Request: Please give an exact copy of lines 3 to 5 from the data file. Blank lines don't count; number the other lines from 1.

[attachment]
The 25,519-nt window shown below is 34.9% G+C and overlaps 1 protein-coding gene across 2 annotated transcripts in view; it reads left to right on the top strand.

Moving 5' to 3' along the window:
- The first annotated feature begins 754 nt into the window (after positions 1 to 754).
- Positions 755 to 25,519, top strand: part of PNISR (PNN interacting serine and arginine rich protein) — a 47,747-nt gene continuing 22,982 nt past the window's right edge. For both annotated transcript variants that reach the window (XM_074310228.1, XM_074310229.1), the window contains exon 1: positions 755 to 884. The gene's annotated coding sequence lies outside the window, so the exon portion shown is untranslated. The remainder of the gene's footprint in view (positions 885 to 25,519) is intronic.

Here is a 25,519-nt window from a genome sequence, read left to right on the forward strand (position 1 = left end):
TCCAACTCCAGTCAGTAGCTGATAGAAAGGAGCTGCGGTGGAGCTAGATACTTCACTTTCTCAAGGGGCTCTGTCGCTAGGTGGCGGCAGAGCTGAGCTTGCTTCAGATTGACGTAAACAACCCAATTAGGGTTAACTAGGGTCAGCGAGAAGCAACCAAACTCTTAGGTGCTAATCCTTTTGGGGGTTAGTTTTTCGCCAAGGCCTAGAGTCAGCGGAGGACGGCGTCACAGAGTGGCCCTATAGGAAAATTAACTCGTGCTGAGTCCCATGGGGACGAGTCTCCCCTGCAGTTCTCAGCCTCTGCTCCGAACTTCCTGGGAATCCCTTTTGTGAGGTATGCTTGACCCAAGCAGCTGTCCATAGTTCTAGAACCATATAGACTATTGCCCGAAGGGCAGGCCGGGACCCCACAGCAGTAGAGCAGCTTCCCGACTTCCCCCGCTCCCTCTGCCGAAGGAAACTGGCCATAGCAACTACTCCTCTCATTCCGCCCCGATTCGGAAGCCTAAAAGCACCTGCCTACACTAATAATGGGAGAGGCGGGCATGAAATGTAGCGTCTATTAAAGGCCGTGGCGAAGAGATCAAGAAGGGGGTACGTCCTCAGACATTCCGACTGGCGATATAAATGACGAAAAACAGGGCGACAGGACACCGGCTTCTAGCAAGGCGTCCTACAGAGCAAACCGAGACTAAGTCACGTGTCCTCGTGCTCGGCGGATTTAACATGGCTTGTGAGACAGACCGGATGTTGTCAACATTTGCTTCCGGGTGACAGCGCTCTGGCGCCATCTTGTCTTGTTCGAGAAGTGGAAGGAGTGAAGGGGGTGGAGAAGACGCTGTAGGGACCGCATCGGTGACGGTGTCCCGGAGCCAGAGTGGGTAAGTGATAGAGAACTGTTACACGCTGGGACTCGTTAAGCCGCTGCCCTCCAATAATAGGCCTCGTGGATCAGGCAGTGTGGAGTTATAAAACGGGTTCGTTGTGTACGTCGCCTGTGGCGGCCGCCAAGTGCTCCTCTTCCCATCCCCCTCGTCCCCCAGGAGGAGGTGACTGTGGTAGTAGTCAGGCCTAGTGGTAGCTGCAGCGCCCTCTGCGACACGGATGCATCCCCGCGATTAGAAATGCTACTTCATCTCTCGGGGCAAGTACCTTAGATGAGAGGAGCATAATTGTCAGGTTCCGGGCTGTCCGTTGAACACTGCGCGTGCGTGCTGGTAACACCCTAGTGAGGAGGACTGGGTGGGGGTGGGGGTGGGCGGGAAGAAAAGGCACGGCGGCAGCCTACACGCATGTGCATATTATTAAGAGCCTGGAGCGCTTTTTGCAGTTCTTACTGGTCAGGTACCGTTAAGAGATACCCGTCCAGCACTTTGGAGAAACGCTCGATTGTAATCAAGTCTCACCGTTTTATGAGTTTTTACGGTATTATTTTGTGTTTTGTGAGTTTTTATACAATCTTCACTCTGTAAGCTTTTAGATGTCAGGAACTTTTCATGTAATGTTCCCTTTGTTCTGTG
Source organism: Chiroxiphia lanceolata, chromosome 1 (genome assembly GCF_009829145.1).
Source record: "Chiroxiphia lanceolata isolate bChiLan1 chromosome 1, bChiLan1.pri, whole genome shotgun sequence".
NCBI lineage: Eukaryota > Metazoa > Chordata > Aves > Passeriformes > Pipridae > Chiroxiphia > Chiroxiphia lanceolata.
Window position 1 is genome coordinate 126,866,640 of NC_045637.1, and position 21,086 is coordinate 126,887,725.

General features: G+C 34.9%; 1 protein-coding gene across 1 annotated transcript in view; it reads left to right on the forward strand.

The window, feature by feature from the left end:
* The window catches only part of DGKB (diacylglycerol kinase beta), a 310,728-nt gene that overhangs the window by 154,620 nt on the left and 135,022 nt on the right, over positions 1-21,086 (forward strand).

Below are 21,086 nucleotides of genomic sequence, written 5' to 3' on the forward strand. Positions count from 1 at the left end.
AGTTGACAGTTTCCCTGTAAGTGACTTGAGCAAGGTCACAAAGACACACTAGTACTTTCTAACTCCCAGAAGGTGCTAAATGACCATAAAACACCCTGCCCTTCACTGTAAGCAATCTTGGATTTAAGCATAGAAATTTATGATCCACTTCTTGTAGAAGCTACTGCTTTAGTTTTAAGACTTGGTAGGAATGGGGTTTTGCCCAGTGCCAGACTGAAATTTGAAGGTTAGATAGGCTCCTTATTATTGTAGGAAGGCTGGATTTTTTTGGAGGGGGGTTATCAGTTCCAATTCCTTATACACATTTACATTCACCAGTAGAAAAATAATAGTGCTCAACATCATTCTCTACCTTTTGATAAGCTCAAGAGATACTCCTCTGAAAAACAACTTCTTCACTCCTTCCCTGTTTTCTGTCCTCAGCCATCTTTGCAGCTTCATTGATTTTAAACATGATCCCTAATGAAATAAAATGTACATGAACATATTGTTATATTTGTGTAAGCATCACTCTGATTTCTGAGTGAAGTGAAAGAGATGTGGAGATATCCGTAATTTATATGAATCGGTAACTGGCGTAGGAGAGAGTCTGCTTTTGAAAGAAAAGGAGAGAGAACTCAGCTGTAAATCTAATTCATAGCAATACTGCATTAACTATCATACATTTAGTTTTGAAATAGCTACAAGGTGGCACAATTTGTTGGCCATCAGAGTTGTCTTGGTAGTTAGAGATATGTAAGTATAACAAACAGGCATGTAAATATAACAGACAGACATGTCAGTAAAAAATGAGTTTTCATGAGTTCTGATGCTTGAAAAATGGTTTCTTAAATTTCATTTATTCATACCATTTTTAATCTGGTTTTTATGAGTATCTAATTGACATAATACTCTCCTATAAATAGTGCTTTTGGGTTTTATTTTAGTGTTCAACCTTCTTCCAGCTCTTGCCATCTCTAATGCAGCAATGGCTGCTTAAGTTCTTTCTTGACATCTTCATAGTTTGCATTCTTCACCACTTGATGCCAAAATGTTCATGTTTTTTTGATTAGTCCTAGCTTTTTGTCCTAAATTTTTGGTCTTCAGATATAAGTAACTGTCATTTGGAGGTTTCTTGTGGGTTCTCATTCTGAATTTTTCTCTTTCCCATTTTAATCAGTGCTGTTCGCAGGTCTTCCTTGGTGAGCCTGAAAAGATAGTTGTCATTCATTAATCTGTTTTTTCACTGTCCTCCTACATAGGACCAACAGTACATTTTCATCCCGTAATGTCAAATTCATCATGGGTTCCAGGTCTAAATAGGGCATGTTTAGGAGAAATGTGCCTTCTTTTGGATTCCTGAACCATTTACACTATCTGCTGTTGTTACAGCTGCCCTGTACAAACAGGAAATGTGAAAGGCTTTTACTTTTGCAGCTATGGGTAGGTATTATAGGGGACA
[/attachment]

- The first annotated feature begins 754 nt into the window (after positions 1 to 754).
- Positions 755 to 25,519, top strand: part of PNISR (PNN interacting serine and arginine rich protein) — a 47,747-nt gene continuing 22,982 nt past the window's right edge. For both annotated transcript variants that reach the window (XM_074310228.1, XM_074310229.1), the window contains exon 1: positions 755 to 884. The gene's annotated coding sequence lies outside the window, so the exon portion shown is untranslated. The remainder of the gene's footprint in view (positions 885 to 25,519) is intronic.

Here is a 25,519-nt window from a genome sequence, read left to right on the forward strand (position 1 = left end):